LIPSON: It is certainly a controversial Budget, no-one is denying that, but the question I am asking is when will we see some of Labor’s alternative policies, you say that there is an ongoing process of review, but surely at some point you’re going to have to start offering something? I don’t expect Labor to roll out its full Budget or its full pathway forward, fully costed, that won’t happen until the election we know that, or most likely won’t, but surely a couple of policies as the Coalition did when it was in Opposition as to what it would deliver?

ROWLAND: I take your point David, and for a start we came through the end of an election which was obviously devastating for Labor and we needed to go back to a couple of basics and look at what sort of things we will offer people in the next term. And I think a values-based proposition is the best place to start: what sort of values do we have; and from there you can build on the policies we’re going to take to the next election. I do think we need to recognise though, David, that we are not even a year into this first term and we want to go about formulating policies which are very carefully considered, not only by ourselves as the alternative government, but also by the community and by a number of other interest groups who will have their say on that. So look, I take your point, but it is something that is an ongoing process, and it starts with a values proposition, and I think we’ve got that right.

LIPSON: Okay, just specifically on one of the policies, that is the $7 co-payment, we heard the Finance Minister’s defence of that co-payment just a few minutes ago, and the real point the government keeps making is why is a $360 a year price signal for pharmaceuticals fair, when a maximum for pensioners and concession card holders a $70 price signal for doctors’ visits unfair?

ROWLAND: They’re two different things, David. You only have to look at the outcomes of the recent inquiry which has looked into this matter to find a couple of things. Firstly, that deterring people from seeking primary healthcare is actually a false economy, it’s actually counterproductive. I also note the comments from the Minister about making health sustainable. Well the question then arises why has $50 billion been cut from health in this Budget? Why is it the case that we are willing to put measures in place that will see people not take care of their health, not make sure that their chronic diseases are managed properly? This is simply a false economy which this government is seeking to pursue through this co-payment.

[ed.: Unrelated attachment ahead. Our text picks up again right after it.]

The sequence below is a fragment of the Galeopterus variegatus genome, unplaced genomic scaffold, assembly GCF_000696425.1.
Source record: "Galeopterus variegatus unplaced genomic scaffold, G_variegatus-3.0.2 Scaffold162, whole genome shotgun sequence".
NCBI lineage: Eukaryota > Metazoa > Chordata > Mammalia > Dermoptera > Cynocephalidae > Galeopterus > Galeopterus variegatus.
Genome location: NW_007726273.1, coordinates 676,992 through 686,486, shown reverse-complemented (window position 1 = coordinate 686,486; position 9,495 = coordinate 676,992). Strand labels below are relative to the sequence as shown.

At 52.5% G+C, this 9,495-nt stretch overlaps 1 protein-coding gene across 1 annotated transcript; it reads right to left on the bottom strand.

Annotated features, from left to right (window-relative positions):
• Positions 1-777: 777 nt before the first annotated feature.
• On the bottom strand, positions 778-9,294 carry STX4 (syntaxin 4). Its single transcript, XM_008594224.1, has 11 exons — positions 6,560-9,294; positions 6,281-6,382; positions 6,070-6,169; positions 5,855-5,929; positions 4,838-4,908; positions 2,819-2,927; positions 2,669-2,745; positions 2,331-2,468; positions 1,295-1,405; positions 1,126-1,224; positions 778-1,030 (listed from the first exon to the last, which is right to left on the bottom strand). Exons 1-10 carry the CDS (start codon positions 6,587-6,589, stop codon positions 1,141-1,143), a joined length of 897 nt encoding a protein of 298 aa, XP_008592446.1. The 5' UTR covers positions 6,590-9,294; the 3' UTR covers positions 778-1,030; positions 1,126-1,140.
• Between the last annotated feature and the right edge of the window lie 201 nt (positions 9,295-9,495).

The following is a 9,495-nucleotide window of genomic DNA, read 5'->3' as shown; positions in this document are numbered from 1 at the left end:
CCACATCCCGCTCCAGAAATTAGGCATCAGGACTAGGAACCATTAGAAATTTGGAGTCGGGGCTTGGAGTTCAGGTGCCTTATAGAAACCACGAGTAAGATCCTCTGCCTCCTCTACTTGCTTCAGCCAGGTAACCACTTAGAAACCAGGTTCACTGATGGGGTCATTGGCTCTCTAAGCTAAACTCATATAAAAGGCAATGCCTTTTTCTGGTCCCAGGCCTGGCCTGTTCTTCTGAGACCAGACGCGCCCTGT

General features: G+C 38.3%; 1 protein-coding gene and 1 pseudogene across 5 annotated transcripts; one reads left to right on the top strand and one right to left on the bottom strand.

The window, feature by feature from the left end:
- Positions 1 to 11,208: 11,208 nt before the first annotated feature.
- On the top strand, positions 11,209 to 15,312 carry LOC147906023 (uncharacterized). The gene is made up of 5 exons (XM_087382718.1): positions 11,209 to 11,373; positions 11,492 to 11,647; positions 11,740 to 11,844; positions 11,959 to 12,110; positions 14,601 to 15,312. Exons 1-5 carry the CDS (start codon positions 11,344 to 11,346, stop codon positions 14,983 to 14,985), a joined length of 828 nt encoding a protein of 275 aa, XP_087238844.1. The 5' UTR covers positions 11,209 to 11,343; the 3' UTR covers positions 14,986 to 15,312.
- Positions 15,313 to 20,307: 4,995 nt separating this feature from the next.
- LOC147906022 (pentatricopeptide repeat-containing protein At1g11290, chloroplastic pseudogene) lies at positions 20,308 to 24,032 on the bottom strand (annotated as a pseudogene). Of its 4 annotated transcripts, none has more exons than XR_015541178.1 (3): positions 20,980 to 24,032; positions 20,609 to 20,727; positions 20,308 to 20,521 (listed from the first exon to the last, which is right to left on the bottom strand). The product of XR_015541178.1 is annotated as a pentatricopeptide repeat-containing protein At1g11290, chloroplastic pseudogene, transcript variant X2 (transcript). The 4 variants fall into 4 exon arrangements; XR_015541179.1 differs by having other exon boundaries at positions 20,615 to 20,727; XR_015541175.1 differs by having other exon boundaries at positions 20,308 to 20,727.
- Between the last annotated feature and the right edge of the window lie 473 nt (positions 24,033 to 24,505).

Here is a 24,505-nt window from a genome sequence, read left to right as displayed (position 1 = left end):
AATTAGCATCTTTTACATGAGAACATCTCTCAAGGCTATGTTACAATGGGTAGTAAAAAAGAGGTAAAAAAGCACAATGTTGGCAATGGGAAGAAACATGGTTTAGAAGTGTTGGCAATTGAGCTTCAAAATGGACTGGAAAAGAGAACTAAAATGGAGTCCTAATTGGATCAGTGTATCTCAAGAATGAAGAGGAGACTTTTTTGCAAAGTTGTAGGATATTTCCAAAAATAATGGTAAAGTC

LIPSON: Well it is a book season, moving on, and Paul Kelly has got a new one. Julia Gillard has told him that she believed quite early in 2010 that Kevin Rudd was so deeply damaged in a mental sense that he wasn’t in the zone to fight an election campaign. Do you, from being on the inside, agree with that assessment?

ROWLAND: I haven’t read Paul Kelly’s book as a start, but also in terms of being on the inside I actually wasn’t on the inside at that time. I was a candidate in the 2010 election, and obviously wasn’t elected until later that year. So I really don’t have any remarks to offer there.

LIPSON: But, you know from what your colleagues have offered was there a sense that Kevin Rudd was depressed, and if that was the case is this one of the reasons that Labor found it so hard to explain why he had to go in exchange for Julia Gillard as Prime Minister?

ROWLAND: I’ve actually never had those discussions with my colleagues David.

LIPSON: Okay, Michelle Rowland, Shadow Parliamentary Secretary, we do appreciate your time on Saturday Agenda, thank you very much for joining us.

ROWLAND: My pleasure.